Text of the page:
News sources reported today that Ohio’s unemployment rate, which was 5.7 percent in July and August, dropped to 5.6 percent for September, “slightly better than the national rate” of 5.9 percent for September.  One headline, using monthly job statistics released by the Ohio Department of Job and Family Services, shouted, “Ohio’s unemployment rate fell to 5.3 percent for October.

Wow! Sounds like Gov. John Kasich is creating a lot of jobs!

While the numbers cited are accurate, they are also misleading. According to the Wall Street Journal, each state should really be judged by how well it is doing compared to the nation as a whole. By that fiscal conservative metric, Ohio’s governor inherited a roaring recovery that started under Democratic Governor Ted Strickland. Gov. Kasich let it stall and then decline to its current state of poor performance, where Ohio is creating only half as many jobs as the nation at-large.

Ohio jobs experts did not wait to weigh-in on the monthly numbers and connect the dots.  A separate survey of jobs based on employers found a paltry production of about 1,000 jobs last month, further tarnishing Gov. Kasich’s belief that tax cuts lead to more jobs.  According to Policy Matters Ohio (PMO), a progressive economic think tank based in Cleveland, Kasich has been on a crusade to lower state income tax rates, which he has done with the willing help of a likewise clueless legislature that assisted him by raising other taxes to fund tax cuts that benefited the wealthiest of Buckeyes, has performed poorly. In a state with 5.3 million jobs, the October figure is, frankly, embarrassing for John Kasich.

PMO cautioned that the two surveys used to measure jobs and employment work differently.  But technical differences not withstanding, Hannah Halbert, PMO’s workforce researcher, said, “Today’s report underscores the variability inherent in the monthly numbers. The monthly numbers are always preliminary and subject to revision and benchmarking. Longer trends are more reliable indicators and Ohio’s job growth trend is one of underperformance.”

PMO also notes that Ohio’s 12-month job growth rate did not break 1 percent (0.7 percent), including the 1,000 jobs gained in October and an upward revision of the gain previously reported for September.

“While the country has recovered the jobs lost during the recession, and has grown by an additional 1 percent, Ohio still needs 110,900 jobs (2 percent) to get back to its pre-recession job count.” Halbert said. “The monthly jobs data continue to send mixed messages but the overall trend is clear, Ohio is not keeping pace with the nation and we are nowhere near robust job growth,”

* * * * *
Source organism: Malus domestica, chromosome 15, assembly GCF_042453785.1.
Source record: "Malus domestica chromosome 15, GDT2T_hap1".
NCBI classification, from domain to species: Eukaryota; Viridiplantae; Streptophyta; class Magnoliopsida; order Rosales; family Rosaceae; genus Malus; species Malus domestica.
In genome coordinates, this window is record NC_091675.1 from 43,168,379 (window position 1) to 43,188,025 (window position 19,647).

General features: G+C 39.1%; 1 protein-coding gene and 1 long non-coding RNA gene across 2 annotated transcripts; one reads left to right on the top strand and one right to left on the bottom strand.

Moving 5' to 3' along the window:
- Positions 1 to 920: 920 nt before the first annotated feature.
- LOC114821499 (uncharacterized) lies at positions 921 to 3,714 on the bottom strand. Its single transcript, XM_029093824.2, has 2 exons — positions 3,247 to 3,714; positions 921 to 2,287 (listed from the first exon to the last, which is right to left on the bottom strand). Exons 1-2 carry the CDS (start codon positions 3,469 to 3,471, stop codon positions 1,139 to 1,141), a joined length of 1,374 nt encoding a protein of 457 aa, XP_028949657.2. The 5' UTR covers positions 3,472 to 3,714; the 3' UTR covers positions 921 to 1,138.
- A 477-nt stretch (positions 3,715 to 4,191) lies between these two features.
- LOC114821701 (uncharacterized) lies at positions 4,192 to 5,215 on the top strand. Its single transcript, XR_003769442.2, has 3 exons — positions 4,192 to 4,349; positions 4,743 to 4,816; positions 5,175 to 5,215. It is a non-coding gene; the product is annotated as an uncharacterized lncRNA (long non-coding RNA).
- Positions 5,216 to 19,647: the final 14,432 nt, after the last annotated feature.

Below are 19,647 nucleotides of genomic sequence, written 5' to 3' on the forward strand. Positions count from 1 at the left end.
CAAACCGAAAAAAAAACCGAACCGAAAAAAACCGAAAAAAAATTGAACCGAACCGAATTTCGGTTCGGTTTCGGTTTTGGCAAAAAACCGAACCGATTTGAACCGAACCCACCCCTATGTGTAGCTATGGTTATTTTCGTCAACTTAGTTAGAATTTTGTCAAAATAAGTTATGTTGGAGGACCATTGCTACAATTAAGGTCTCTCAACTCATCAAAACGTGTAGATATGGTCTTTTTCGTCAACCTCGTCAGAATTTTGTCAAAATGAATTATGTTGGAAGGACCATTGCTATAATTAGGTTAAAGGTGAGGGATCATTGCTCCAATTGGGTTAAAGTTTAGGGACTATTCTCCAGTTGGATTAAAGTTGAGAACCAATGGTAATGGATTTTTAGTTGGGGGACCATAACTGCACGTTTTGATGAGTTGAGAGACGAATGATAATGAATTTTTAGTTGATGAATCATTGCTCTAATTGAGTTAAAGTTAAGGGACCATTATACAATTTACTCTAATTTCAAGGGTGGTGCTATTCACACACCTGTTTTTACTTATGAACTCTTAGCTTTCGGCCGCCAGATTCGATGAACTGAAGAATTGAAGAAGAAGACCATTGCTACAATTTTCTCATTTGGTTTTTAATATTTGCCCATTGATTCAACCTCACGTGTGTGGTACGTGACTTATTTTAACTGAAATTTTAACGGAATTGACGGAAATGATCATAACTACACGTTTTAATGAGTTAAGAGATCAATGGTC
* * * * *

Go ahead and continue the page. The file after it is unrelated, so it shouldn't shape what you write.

Ohio’s unofficial chief economic scoreboard keeper, George Zeller, likewise based in the Cleveland area, was quick with his own headline: “Ohio Job Growth Below USA Average for 24th Consecutive Months.”  Zeller told OhioNewsBureau that the new October 2014 data show the state is still recovering from both the 2000s recession and the 2007 ‘Great Recession.’” Bottom-line for Zeller is that Ohio’s growth remains too slow, and the gap between Ohio’s job growth rate and the USA’s job growth rate increased further during October 2014.

“The newly revised job estimates find that Ohio gained 75,800 jobs during 2012. During 2013, Ohio’s job growth slowed to an increase of only 51,000 jobs. During the first ten months of 2014, Ohio gained only a slowing 38,400 jobs, so the below average employment growth estimate for October 2015 in Ohio is an extremely undesirable and highly troubling development. Ohio’s employment growth is once again below the USA national average, with a newly extended streak of twenty-four months in a row with a sub-par and too slow rate of employment growth.” [Source: George Zeller]

The good news for Gov. Kasich, who made creating jobs his central point in 2010 and again this year, is that Ohio’s workforce actually grew in September, based on revised figures, which stands in stark contrasting to the prior six consecutive months of a shrinking labor force of discouraged workers who couldn’t find a job. Beyond that news, Zeller observes, “Ohio employment estimate of 1,000 jobs gained in Ohio during September was dramatically and massively slower than the 37,000 net gain in the unemployment estimate that found Ohio lost 14,000 unemployed workers and gained 23,000 employed workers in October 2014. Thus, as usual, the unemployment estimate is definitely less reliable than the employment estimate.”

“The very weak October 2014 increase of only 1,000 jobs in Ohio was a continuation of other weak recent months when Ohio lost employment or gained jobs too slowly. The new figures mean that the speed at which Ohio is gaining jobs during an economic recovery continues to be dramatically too slow,” Zeller writes.

Gov. Kasich won a second term based his upbeat chatter on jobs.  Ohio media let his bad performance on creating jobs slide by like a hockey goalie looking the other way. Hob-nobbing in Florida this week with party elites and mega-donors focused on 2016, John R. Kasich says his “Ohio Model” is the envy of the nation. For any governor who believes this divinely inspired malarkey, may the Hand of the Lord be upon you if you follow the Ohio job creation model.